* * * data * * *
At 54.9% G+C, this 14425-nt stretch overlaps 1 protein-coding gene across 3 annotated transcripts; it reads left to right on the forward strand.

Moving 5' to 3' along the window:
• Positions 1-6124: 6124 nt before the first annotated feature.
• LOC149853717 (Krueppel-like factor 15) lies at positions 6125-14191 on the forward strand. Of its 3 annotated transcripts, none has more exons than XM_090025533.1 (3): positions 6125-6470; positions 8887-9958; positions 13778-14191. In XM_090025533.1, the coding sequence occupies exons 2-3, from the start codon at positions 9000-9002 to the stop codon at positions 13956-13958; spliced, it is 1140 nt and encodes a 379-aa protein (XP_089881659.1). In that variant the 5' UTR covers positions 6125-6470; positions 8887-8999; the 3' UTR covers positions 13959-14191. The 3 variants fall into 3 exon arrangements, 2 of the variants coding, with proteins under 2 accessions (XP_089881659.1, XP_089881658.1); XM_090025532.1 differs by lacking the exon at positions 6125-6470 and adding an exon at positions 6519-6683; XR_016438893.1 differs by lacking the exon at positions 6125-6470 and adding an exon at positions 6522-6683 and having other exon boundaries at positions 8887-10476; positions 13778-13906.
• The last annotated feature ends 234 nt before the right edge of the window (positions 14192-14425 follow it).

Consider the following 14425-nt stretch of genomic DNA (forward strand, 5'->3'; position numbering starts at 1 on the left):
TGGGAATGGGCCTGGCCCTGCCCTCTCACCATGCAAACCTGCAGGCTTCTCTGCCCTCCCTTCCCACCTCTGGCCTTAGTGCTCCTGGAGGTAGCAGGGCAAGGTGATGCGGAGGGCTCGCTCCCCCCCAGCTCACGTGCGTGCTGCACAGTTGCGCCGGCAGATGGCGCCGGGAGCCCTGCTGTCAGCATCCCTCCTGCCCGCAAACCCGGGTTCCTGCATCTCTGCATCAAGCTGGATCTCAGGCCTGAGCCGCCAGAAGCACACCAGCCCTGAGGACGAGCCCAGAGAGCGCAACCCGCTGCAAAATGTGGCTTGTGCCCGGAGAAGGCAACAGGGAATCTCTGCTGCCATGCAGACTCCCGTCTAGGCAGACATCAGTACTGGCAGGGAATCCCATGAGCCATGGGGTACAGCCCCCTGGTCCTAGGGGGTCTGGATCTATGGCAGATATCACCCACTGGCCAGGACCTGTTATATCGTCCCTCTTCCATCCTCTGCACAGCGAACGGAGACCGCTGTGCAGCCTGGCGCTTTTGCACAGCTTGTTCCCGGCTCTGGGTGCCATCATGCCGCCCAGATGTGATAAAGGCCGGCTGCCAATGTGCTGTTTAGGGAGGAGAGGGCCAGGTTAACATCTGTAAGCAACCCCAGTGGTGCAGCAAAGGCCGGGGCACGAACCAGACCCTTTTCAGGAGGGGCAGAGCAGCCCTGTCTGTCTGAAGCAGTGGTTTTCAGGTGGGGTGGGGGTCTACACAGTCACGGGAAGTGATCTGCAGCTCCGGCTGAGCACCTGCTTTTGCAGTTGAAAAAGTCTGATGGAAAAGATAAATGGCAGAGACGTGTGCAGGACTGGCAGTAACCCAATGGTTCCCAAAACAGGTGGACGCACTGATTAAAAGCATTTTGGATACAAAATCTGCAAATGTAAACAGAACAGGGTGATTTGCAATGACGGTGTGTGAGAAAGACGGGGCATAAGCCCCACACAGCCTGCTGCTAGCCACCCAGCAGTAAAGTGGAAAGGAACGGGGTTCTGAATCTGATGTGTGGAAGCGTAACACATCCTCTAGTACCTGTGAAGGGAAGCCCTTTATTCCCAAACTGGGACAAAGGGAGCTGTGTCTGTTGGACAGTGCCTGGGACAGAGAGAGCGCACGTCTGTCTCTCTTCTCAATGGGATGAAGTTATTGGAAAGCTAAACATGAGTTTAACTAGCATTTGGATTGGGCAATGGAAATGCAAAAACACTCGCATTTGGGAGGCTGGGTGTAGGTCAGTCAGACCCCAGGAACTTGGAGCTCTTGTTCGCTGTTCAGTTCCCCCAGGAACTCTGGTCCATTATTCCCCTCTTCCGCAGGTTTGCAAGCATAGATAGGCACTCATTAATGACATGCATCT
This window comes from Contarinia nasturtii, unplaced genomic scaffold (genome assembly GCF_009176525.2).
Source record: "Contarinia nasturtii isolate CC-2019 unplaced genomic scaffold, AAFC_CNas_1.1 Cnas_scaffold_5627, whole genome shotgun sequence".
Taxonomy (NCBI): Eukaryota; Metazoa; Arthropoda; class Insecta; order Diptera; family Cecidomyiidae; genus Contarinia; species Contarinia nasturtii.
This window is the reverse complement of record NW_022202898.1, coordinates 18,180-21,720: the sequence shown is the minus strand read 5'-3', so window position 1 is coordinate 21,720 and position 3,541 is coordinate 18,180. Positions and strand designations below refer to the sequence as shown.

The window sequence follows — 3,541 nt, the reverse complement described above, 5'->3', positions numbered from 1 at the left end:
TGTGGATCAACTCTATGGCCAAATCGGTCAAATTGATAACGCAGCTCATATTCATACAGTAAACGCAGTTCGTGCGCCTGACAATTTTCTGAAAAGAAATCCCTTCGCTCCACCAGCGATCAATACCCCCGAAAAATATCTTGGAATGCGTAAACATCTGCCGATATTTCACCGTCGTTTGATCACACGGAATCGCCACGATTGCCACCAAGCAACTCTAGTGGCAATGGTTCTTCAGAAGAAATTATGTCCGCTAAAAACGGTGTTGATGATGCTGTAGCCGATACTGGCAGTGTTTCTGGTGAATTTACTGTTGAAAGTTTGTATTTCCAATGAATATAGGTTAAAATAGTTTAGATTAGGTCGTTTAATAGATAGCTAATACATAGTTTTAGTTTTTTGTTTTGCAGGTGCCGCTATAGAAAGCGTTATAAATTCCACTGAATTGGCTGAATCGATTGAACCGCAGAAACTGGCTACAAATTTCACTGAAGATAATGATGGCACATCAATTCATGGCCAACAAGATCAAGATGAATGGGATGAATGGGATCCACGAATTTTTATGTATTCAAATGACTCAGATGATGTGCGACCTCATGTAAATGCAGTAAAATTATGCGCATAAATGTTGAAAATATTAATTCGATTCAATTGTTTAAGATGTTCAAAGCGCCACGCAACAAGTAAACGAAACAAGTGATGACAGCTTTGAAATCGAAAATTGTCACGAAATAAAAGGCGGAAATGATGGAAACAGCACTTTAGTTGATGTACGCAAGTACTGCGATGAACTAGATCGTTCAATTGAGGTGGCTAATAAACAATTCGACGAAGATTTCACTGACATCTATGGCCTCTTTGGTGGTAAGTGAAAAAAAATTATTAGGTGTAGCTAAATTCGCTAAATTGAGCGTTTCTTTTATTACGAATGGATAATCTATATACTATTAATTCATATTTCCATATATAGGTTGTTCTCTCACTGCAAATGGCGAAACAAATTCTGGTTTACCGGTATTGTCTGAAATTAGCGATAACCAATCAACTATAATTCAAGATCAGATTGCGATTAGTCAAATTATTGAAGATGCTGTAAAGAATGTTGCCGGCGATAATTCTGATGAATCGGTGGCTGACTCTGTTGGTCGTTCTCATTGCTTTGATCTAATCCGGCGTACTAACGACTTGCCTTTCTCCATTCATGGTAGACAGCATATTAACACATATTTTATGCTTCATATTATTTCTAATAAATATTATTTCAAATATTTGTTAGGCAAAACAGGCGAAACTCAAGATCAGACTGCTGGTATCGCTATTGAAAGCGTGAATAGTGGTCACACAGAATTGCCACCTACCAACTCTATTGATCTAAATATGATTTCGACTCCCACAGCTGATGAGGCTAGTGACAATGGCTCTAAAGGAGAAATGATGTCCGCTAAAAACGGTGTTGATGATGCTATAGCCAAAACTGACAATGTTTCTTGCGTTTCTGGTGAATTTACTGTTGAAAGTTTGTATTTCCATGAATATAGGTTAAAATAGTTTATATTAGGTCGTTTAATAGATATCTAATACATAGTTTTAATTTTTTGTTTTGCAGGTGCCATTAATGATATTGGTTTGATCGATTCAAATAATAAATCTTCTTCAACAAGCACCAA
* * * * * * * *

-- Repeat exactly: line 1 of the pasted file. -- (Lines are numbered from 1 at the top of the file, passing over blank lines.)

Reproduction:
At 54.9% G+C, this 14425-nt stretch overlaps 1 protein-coding gene across 3 annotated transcripts; it reads left to right on the forward strand.